But whether in medicine or any other field, the times have changed and so too has our role. Instead of collecting information we must synthesize information and use our creativity to solve practical problems.

On outcomes

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You cannot always guarantee a positive result but you can certainly guarantee a negative outcome.


As the saying goes, “nothing is certain but death and taxes”

You can make certain outcomes- good health, responsible children, financial security, successful marriage- likely, but no one can guarantee any of these, even with vast amounts of effort. As important as a healthy diet and exercise are to health, taking care of your body does not ensure a healthy and long life. Cancer, underlying genetic predispositions, accidents, or other diseases can strike even the people with the healthiest of lifestyles. However, by drinking large amounts of alcohol, smoking, and neglecting essential nutrients, you can certainly guarantee a negative outcome and an early death. Even the most successful person cannot guarantee financial security. MC Hammer for instance… wait, nevermind that’s a bad example, but you get the point. Money now does not guarantee money later even when stewarded well. Fluctuations in an economy and a financial system that even the smartest of us do not understand, health problems, bad business partners, or criminal acts can all result in loss of financial security. However, by stewarding money poorly, spending lavishly, running up debts, and living outside your means, you can certainly guarantee that a future that is financially destitute. Even the best parents with the best techniques cannot guarantee that their children will grow up to be responsible. The wrong friend crowd or an innumerable number of other tangible and intangible things can wreak havoc on even the best upbringing. However, through neglect, abuse, unfair criticism, and a poor example, you can certainly set up children for failure. It is extremely difficult to rebound from a poor upbringing during the early years (see A Path Appears by Nicholas Kristof and Sheryl WuDunn). A successful marriage, like any partnership, is never fully under your control. You can work towards a great marriage through picking the right partner, developing solid methods of communication, being attentive to one another, and learning to accept and compensate for the strengths and weaknesses of the other person. However, people change, and like any partnership, nothing is ever fully in your control. On the other hand, you can certainly guarantee an unsuccessful marriage by not attending to the other person or being abusive and neglectful.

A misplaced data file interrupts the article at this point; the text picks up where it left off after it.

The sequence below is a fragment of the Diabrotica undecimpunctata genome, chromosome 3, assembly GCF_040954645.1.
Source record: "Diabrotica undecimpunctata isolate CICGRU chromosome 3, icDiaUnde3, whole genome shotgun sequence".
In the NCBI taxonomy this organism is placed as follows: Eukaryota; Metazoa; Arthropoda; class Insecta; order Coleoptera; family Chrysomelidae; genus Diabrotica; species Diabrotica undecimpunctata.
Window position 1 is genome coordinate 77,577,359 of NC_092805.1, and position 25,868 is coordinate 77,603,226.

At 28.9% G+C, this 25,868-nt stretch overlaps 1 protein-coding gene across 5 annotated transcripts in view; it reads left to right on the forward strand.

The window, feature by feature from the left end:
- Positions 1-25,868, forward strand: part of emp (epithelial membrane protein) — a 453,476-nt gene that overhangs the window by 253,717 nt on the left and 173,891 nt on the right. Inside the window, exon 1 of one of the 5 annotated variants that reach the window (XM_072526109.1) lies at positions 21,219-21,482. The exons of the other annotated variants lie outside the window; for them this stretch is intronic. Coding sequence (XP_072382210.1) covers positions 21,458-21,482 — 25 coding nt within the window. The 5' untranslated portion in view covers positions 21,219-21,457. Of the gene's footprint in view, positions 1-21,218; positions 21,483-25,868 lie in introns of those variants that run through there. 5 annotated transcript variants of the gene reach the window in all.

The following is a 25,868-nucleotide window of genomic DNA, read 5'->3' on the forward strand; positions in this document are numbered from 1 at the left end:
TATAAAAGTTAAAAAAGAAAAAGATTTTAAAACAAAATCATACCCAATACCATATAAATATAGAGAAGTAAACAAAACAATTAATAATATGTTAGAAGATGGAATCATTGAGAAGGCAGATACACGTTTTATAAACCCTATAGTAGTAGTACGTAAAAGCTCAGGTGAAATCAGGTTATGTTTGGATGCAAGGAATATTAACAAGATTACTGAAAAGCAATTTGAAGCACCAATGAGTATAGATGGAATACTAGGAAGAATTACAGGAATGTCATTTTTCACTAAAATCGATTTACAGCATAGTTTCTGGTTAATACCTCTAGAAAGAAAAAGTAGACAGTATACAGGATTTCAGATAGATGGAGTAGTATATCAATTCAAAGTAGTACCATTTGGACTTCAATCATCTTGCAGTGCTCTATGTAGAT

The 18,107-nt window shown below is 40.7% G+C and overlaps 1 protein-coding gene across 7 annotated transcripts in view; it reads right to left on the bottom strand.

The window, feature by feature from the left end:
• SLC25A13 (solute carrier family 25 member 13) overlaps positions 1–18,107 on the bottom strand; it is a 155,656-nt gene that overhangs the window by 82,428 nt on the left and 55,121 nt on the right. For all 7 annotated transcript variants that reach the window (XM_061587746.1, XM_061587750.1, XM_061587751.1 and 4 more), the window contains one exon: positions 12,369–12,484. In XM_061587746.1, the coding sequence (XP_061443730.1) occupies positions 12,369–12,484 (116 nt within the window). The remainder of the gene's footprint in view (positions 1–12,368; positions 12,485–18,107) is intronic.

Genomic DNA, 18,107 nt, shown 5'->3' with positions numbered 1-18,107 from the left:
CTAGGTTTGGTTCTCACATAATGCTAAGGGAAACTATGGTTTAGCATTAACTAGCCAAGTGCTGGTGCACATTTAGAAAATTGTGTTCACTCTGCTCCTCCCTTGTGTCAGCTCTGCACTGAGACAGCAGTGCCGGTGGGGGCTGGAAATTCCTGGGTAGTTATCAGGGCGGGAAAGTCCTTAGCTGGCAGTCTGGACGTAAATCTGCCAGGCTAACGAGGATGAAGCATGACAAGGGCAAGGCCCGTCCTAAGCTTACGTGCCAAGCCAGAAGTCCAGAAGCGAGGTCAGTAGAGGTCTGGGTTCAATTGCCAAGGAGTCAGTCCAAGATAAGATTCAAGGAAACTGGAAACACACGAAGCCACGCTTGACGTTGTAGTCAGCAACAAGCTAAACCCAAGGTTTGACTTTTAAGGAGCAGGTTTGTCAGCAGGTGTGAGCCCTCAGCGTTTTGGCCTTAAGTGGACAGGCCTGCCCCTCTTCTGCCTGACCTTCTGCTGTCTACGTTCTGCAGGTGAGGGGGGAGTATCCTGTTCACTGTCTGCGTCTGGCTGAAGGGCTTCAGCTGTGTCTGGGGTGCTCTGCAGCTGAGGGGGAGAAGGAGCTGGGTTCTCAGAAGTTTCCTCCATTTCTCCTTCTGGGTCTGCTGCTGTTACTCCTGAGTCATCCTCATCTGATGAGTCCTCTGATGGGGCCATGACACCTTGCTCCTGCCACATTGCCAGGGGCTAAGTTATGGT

All this is very cheery and I’m sure I’ve brightened your day through sharing all the ways you can tank important aspects of your life. Importantly, this highlights the fact that the negative outcomes are the default, not the positive. Healthy living is an choice and a constant one at that. The couch is the default, the treadmill is the choice. Fast food is the baseline, a balanced diet must be selected and prepared. Squandering money is the default with plenty of credit cards, lending services, and advertisers to help. Financial planning and building wealth requires meticulous planning. Lazy, irresponsible children are the default, respect and character must be actively taught over many years. A crumbling marriage with poor communication is the default. A successful marriage must be fought for and intentionally built.

So that’s the encouragement. Although nothing in life is guaranteed, with meticulous planning and intentional actions we can make some of the most valuable things in life highly probable instead of impossible.

Live with intention  

The good and the bad

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We have a wealth (also known as a glut) of information around us and in the news. There will always be something terrible happening that we can read about. Horrible people do horrible things. Nature does horrible things. Horrible things randomly happen. In generally things are improving despite what the news cycle tells us. People’s behavior is improving (see Angels of Our Better Nature by Steven Pinker) and fewer people are dying around the world from preventable or treatable diseases (see Bill Gates and the Gates Foundation). In general, things are improving yet we can still overwhelm ourselves with all the stories of evil.